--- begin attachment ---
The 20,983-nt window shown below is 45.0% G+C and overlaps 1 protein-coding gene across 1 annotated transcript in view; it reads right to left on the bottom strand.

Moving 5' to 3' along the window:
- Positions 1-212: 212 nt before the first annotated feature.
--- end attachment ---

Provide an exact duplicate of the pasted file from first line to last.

The 20,983-nt window shown below is 45.0% G+C and overlaps 1 protein-coding gene across 1 annotated transcript in view; it reads right to left on the bottom strand.

Moving 5' to 3' along the window:
- Positions 1-212: 212 nt before the first annotated feature.